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Northern Kruger National Park


Kudu
Kudu browsing
Kudo browsing along Nyala Drive, near Pafuri
Luvuvhu River
The Luvuvhu River, somewhere between the Old Pafuri tented camp site and Crook's Corner.

Near the Luvuvhu River

There is a very nice drive alongside the Luvuvhu River, which takes you to the confluence with the Limpopo River at Crook's Corner. The latter is the point where Zimbabwe, Mozambique and South Africa join. In the early 1900’s this used to be a smuggler's paradise for hunters, smugglers and poachers, hence its nickname. The hunters realized that they could supplement their income from ivory by recruiting labour for the Witwatersrand mines, and an illegal trade in labour began, until this was finally stopped by the government. Predictably there is lush green and denser foliage of the riverine scrub alongside rivers. The dense foliage taxes your talents as a tracker, and once you have spotted a nyala, a kudu, bushbuck, the Crested Guineafowl, or other animal, it can often be out of sight with a few strides. Fever trees with their yellowish bark stand out beautifully and are vantage points for birds of prey, such as the bateleur, whereas others favour dead branches of trees, such as vultures or the African Marsh Harrier.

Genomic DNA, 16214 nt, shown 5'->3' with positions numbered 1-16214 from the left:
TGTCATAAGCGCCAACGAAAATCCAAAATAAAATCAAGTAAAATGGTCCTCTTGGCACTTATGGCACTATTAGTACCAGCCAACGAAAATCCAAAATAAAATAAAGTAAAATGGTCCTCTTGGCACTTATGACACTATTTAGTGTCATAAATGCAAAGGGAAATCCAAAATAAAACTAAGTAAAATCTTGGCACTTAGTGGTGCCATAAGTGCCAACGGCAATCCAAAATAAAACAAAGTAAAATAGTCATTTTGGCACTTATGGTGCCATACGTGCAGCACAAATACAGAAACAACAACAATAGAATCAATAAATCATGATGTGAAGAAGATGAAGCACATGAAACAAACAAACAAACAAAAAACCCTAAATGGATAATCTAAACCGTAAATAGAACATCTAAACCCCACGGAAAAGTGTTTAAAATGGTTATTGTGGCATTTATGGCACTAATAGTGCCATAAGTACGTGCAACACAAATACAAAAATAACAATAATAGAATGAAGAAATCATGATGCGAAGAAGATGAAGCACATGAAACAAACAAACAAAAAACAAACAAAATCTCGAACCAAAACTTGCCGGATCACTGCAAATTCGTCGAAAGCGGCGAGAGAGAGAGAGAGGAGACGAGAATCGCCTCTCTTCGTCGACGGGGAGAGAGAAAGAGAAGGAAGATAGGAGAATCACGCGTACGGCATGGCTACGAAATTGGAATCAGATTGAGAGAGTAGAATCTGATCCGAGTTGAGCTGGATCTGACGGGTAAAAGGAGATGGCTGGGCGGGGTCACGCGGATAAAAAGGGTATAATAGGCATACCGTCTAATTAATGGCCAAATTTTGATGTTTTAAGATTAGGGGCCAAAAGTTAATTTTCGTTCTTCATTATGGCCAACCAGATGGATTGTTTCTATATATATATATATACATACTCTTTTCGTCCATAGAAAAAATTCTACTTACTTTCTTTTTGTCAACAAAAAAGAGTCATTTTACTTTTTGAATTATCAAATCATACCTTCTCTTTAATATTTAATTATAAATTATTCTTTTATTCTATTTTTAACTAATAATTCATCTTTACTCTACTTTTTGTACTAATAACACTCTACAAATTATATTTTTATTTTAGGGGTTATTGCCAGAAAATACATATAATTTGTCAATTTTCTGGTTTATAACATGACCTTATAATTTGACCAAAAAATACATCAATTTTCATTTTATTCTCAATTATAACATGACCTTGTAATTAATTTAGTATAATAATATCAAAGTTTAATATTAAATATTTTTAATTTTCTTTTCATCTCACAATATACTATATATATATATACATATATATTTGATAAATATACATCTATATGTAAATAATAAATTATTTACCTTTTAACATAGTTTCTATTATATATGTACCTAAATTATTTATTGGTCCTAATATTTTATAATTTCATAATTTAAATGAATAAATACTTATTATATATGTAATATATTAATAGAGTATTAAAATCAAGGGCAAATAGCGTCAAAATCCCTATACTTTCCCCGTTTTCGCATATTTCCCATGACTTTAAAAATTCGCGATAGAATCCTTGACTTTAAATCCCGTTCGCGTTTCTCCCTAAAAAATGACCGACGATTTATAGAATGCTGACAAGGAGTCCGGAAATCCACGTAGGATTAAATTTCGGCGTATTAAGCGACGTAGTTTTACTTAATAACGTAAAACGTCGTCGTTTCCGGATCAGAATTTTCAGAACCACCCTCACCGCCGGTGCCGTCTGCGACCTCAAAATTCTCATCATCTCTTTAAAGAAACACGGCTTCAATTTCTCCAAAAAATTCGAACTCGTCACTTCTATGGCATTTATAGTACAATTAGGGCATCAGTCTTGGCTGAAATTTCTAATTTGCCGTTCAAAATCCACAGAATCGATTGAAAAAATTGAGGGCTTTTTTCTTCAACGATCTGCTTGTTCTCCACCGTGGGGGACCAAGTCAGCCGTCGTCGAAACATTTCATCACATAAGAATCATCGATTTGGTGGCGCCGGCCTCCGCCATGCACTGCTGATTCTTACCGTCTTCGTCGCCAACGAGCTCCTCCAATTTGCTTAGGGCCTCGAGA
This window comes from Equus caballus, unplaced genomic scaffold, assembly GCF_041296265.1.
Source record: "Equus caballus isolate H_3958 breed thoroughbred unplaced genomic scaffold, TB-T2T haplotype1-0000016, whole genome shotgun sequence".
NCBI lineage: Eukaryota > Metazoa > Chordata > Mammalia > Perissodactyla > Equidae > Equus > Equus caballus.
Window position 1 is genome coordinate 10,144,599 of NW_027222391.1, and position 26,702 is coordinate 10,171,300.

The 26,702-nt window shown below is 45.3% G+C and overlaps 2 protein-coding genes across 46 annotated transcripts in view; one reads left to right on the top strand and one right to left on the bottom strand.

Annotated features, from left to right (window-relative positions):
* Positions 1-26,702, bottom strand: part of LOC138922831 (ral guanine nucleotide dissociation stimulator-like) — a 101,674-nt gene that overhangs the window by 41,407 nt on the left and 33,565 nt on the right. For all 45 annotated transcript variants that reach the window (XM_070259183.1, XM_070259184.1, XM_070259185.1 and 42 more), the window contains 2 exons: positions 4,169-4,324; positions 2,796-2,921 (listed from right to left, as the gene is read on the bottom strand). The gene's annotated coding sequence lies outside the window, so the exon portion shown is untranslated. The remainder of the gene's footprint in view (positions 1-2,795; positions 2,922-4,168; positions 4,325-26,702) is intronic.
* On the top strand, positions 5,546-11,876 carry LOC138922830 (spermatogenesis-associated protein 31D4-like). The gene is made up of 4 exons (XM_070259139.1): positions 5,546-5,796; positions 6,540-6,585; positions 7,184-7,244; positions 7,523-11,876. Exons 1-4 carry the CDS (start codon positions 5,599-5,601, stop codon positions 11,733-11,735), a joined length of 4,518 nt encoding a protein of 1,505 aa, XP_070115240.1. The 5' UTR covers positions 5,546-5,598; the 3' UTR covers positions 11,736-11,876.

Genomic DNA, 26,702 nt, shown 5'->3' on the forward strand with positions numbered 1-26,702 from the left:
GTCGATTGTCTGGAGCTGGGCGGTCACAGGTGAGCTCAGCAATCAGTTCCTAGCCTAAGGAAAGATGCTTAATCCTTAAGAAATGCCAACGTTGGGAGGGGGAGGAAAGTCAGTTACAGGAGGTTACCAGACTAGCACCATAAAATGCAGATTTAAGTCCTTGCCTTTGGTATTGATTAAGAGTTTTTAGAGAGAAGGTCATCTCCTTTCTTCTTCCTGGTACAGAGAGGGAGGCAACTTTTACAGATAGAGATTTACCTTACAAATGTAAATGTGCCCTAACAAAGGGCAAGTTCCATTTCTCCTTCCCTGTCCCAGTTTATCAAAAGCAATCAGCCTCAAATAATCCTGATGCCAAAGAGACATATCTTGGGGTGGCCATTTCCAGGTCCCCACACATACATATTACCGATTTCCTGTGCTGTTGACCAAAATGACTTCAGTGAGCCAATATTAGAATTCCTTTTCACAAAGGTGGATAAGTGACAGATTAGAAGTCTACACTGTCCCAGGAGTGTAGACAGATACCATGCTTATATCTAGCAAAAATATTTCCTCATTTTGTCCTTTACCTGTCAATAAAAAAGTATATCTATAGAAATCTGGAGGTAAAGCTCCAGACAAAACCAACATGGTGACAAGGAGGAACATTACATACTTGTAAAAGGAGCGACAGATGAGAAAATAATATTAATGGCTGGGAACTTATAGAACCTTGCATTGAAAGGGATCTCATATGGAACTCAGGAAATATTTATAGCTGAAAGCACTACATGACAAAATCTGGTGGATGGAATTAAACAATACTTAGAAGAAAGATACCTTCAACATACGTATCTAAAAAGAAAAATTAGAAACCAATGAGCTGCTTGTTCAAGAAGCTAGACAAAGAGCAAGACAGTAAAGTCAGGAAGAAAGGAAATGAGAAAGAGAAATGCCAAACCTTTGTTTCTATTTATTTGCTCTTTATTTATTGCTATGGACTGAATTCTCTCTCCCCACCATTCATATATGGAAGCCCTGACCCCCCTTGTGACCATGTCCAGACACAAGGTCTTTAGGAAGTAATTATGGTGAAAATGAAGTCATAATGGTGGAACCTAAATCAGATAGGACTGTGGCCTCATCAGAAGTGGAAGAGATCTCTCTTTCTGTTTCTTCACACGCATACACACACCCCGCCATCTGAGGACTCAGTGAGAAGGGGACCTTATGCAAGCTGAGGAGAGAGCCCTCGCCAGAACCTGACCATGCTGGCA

Elephant in Luvuvhu River
In the Luvuvhu River.
Click on picture for enlarged view
Elephant in Luvuvhu River

The rivers are magnets to the wildlife. This is where you may spot a Brownhooded kingfisher perched on a tree branch above the water. Or the Hadeda ibis searching for food along the river bank. Or you will encounter elephants, whether it be solitary bulls or a group of females with their offspring, taking a bath and quenching their thirst.

The Kruger National Park, even though it covers only a tiny fraction of the total area, houses over 50% of all birds known in southern Africa. Particularly the north, the Punda Maria and Pafuri region, is favoured by birders because of the great diversity of birds, particularly in the summer months when large numbers of migrants flock in. Among birds to be seen here are the Whitebreasted Cuckooshrike, Crowned Hornbill, Chestnutbellied (Greyhooded) Kingfisher, Gorgeous Bush Shrike, Cape Parrot, African and European Golden Oriole, Yellowspotted Nicator, Stierling’s Barred Warbler and Dickinson’s Kestrel, the Trumpeter Hornbill, Purplecrested Lourie, Wattleeyed Flycatcher, Tropical Boubou, Longtailed Starling, Narina Trogon, Gorgeous, Greyheaded and Orangebreasted Bushshrike and several different species of robin, sunbird and firefinch. This is not at all an exhaustive list, It is a birder's paradise.

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